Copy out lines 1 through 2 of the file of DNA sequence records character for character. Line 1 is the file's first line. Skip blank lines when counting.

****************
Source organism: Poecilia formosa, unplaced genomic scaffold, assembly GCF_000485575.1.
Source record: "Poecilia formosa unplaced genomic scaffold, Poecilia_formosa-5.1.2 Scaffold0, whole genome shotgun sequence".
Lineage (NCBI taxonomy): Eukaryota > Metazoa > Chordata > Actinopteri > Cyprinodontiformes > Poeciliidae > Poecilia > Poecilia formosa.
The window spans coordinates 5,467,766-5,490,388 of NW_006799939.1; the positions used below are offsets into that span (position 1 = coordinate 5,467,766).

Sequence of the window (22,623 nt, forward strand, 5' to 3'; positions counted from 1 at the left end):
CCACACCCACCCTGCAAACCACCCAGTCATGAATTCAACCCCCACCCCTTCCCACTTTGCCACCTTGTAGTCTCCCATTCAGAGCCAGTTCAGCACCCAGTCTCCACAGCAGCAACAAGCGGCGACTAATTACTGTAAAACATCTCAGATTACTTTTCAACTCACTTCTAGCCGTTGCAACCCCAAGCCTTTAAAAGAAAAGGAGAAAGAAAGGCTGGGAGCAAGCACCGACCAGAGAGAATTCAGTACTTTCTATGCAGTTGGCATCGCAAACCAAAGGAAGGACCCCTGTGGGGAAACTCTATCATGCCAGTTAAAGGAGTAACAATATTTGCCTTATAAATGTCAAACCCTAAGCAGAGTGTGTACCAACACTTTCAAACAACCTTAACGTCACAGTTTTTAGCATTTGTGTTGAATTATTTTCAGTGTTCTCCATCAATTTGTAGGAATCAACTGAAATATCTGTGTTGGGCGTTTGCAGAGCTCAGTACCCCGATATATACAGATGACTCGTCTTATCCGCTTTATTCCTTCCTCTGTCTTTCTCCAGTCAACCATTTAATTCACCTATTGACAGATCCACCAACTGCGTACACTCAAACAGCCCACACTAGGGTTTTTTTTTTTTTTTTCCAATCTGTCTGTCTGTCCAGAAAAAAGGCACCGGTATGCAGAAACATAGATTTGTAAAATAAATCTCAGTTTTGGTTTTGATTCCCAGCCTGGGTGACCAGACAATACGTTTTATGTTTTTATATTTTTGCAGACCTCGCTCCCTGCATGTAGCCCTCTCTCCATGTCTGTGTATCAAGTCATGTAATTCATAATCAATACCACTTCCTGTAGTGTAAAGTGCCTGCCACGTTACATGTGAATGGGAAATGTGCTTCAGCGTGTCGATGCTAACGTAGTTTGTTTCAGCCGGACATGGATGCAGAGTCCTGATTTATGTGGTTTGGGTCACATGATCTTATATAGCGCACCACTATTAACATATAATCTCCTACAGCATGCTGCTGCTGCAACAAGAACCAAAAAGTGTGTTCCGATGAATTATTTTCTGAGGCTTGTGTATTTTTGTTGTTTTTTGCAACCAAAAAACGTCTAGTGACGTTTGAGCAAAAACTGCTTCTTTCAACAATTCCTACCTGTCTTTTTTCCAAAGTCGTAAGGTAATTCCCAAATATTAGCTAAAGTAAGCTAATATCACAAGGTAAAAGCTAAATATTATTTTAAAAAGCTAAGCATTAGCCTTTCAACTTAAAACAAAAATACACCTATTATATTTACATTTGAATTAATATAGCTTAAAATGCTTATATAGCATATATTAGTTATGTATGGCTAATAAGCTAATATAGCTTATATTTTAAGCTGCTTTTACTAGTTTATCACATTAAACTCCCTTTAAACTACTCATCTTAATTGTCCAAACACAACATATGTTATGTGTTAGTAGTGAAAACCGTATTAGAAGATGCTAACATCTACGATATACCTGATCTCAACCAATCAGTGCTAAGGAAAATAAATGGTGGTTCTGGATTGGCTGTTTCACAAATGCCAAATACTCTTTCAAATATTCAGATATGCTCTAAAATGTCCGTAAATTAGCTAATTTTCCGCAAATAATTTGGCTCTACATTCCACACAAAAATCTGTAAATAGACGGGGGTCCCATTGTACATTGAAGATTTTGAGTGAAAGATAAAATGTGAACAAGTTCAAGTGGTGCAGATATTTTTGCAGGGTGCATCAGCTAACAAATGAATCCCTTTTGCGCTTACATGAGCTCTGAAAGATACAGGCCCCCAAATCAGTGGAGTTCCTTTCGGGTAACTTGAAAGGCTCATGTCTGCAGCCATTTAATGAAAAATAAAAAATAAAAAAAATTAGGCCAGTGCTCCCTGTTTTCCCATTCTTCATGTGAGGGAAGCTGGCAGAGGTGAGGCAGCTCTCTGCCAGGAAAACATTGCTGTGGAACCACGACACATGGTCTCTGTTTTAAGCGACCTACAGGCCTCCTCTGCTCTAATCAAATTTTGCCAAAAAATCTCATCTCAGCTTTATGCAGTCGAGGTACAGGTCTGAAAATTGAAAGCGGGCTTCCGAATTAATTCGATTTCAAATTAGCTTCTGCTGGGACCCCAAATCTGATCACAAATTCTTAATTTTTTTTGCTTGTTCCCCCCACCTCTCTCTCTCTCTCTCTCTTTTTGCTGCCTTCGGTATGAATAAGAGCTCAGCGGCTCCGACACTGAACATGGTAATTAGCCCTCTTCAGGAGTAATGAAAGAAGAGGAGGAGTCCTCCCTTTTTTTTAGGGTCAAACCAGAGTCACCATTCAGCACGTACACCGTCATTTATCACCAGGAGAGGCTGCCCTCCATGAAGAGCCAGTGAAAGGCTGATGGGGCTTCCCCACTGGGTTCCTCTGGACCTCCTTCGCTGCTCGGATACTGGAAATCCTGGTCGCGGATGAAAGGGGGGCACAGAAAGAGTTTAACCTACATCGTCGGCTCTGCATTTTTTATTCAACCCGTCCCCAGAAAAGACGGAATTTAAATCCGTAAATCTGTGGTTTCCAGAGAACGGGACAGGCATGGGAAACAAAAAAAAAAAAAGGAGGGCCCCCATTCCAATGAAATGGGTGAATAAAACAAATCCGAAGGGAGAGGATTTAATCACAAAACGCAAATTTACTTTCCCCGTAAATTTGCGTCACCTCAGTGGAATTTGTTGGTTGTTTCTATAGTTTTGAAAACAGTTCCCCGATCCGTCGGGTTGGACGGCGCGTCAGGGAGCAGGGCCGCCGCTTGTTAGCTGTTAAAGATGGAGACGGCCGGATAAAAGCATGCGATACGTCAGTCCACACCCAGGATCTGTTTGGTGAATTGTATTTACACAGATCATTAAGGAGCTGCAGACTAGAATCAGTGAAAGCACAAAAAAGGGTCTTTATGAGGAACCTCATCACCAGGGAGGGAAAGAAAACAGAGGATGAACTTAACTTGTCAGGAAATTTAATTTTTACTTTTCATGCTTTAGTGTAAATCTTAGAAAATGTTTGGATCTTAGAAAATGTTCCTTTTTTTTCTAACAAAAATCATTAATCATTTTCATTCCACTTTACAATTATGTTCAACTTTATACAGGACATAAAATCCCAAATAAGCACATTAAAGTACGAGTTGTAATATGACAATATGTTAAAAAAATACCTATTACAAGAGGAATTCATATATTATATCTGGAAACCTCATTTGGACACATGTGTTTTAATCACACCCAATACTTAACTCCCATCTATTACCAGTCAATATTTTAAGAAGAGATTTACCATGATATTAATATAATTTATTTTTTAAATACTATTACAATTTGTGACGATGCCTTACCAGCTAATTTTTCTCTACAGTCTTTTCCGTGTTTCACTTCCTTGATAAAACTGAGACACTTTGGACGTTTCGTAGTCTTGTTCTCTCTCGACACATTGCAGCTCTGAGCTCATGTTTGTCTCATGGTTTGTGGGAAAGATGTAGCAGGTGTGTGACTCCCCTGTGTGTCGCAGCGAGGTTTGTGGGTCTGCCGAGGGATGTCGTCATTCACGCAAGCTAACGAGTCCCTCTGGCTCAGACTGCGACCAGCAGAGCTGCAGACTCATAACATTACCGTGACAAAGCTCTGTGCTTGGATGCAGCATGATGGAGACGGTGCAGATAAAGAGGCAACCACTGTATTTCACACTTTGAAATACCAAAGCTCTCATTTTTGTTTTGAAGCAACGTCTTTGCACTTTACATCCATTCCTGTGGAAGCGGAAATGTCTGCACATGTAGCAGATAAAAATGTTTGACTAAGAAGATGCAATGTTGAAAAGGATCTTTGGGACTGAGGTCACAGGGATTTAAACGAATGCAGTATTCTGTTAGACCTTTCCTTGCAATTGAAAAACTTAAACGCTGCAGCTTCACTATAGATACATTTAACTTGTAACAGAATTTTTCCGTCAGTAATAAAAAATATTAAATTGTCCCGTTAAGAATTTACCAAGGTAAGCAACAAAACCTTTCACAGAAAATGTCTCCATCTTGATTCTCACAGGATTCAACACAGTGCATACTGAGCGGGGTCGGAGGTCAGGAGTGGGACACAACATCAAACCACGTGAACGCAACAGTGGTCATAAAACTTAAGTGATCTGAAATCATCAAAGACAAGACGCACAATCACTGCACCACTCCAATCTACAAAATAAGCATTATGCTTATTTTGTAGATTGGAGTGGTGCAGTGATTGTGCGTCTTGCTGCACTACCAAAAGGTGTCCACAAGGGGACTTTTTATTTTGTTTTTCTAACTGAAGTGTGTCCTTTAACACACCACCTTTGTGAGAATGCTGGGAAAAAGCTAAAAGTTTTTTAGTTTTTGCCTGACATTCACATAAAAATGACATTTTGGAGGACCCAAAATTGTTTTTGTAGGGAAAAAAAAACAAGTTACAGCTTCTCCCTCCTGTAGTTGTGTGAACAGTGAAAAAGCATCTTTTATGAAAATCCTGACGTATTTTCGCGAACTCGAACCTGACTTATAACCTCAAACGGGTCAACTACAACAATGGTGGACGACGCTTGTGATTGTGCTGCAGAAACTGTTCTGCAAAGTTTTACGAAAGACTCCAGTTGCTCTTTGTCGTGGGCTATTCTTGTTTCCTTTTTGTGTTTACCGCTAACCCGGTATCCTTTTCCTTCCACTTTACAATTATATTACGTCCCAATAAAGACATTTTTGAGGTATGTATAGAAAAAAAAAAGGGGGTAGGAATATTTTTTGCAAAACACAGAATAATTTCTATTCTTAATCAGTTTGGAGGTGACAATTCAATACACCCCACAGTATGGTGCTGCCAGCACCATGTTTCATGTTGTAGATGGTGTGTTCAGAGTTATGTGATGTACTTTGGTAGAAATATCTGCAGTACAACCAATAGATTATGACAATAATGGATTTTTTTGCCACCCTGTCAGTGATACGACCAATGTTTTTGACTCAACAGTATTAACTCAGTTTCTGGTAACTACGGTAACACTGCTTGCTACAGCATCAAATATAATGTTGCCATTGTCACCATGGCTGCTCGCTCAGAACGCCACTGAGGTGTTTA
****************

Source organism: Poecilia formosa, unplaced genomic scaffold, assembly GCF_000485575.1.
Source record: "Poecilia formosa unplaced genomic scaffold, Poecilia_formosa-5.1.2 Scaffold0, whole genome shotgun sequence".